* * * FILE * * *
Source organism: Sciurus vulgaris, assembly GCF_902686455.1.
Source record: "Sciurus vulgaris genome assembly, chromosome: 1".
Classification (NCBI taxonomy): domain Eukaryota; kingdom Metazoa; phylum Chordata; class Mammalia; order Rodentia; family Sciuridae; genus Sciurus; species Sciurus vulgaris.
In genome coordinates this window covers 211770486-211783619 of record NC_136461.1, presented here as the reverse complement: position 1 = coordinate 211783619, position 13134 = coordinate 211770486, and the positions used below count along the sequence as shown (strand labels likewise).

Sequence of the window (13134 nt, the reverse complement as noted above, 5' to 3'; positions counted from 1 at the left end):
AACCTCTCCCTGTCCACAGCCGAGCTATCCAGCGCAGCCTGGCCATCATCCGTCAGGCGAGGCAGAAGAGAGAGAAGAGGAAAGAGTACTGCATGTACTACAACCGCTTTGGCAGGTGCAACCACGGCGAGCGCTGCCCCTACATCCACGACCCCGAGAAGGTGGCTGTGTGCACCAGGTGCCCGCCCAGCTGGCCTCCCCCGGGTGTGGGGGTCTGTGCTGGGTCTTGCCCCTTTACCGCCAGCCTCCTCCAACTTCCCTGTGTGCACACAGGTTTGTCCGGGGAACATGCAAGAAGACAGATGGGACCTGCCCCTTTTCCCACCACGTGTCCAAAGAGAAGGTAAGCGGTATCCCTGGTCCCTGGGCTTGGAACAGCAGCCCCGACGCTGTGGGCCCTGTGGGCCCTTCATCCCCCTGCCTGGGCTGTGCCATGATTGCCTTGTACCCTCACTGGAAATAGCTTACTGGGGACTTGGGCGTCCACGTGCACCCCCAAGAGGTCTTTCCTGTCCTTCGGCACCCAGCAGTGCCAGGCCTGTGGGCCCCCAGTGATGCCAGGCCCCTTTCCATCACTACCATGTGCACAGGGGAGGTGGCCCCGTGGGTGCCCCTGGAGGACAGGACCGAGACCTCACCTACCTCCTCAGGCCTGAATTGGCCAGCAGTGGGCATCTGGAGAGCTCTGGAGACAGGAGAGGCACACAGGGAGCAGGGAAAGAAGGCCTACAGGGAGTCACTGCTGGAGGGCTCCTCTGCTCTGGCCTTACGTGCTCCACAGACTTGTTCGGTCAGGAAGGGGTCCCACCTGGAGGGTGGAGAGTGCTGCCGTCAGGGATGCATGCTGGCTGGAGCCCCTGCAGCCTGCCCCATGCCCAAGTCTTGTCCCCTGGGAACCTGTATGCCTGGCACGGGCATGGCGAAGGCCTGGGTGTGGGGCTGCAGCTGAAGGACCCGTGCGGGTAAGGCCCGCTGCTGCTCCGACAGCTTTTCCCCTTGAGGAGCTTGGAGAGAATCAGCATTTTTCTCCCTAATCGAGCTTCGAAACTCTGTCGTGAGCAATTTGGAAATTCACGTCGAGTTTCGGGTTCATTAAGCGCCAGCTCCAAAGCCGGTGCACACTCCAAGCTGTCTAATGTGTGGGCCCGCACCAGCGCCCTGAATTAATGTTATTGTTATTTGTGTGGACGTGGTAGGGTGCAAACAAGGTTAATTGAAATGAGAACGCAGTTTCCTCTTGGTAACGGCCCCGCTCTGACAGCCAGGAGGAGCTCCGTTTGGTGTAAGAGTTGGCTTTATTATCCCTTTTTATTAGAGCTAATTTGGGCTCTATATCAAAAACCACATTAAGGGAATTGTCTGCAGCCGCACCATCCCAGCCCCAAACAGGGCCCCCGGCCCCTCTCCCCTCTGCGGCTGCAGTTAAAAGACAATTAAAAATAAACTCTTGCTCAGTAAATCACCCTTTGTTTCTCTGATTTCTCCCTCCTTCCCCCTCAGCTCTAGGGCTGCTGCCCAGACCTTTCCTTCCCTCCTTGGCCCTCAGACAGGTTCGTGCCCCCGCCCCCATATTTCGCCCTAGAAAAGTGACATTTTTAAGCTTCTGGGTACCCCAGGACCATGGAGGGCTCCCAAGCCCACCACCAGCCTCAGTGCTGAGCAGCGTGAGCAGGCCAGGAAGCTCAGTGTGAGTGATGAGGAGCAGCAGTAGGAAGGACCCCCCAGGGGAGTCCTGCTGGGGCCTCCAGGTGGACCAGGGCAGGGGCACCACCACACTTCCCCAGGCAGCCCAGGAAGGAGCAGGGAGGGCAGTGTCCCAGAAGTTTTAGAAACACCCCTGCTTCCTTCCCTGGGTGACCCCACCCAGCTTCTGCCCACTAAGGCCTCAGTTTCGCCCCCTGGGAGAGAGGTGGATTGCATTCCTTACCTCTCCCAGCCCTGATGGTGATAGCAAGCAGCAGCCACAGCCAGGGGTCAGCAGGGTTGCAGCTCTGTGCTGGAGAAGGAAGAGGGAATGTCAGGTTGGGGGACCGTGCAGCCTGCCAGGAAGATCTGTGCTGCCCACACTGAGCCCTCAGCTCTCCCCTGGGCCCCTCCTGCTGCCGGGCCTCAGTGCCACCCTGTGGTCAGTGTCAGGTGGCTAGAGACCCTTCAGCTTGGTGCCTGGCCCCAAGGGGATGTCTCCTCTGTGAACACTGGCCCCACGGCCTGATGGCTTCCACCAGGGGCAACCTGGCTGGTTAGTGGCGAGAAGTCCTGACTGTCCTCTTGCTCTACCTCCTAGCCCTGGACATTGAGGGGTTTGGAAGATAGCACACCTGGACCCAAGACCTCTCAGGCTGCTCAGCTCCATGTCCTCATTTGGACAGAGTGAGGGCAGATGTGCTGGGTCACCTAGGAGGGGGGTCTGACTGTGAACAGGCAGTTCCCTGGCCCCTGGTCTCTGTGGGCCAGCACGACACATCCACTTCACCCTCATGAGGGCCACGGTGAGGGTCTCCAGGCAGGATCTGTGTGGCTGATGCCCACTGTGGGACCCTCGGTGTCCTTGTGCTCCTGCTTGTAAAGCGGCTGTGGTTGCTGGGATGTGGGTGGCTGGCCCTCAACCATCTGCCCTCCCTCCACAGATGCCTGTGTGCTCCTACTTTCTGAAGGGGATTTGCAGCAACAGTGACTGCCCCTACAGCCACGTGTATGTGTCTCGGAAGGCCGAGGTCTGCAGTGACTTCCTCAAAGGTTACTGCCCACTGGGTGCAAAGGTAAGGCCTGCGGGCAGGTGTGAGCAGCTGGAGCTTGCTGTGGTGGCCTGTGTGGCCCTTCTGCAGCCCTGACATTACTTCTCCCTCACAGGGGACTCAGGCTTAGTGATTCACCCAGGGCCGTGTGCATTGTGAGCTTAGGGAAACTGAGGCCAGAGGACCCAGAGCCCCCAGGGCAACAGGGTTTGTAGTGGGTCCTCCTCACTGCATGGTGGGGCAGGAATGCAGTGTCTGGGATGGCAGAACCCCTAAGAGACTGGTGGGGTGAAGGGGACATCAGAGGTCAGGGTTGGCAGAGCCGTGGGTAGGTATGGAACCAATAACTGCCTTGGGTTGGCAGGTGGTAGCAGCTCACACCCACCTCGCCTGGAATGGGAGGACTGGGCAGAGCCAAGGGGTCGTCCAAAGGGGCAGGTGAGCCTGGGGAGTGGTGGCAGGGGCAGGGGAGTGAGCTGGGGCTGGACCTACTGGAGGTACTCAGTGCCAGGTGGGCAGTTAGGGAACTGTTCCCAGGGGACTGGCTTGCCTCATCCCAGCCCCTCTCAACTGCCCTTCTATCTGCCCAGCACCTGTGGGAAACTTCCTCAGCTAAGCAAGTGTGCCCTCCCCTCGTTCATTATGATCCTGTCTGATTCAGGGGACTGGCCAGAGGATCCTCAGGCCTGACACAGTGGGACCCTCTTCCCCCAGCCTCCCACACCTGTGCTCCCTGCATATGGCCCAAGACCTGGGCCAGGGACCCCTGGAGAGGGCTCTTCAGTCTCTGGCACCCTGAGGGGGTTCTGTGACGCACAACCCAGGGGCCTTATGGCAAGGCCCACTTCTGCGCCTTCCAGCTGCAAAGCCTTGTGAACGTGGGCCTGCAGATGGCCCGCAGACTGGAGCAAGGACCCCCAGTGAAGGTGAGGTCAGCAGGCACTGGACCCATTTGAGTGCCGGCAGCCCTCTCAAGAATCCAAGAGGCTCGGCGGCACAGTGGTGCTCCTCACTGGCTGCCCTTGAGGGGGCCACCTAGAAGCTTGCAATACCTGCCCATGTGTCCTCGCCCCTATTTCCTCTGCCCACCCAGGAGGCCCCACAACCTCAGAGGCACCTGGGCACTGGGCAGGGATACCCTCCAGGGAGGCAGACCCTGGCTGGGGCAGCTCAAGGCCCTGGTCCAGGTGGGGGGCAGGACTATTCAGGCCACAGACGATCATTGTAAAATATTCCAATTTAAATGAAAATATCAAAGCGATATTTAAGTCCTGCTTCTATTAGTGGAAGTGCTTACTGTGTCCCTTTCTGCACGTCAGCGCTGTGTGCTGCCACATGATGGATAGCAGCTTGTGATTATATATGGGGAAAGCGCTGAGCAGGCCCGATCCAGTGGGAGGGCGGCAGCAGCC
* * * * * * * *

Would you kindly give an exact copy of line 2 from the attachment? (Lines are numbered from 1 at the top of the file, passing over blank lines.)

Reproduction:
Source record: "Sciurus vulgaris genome assembly, chromosome: 1".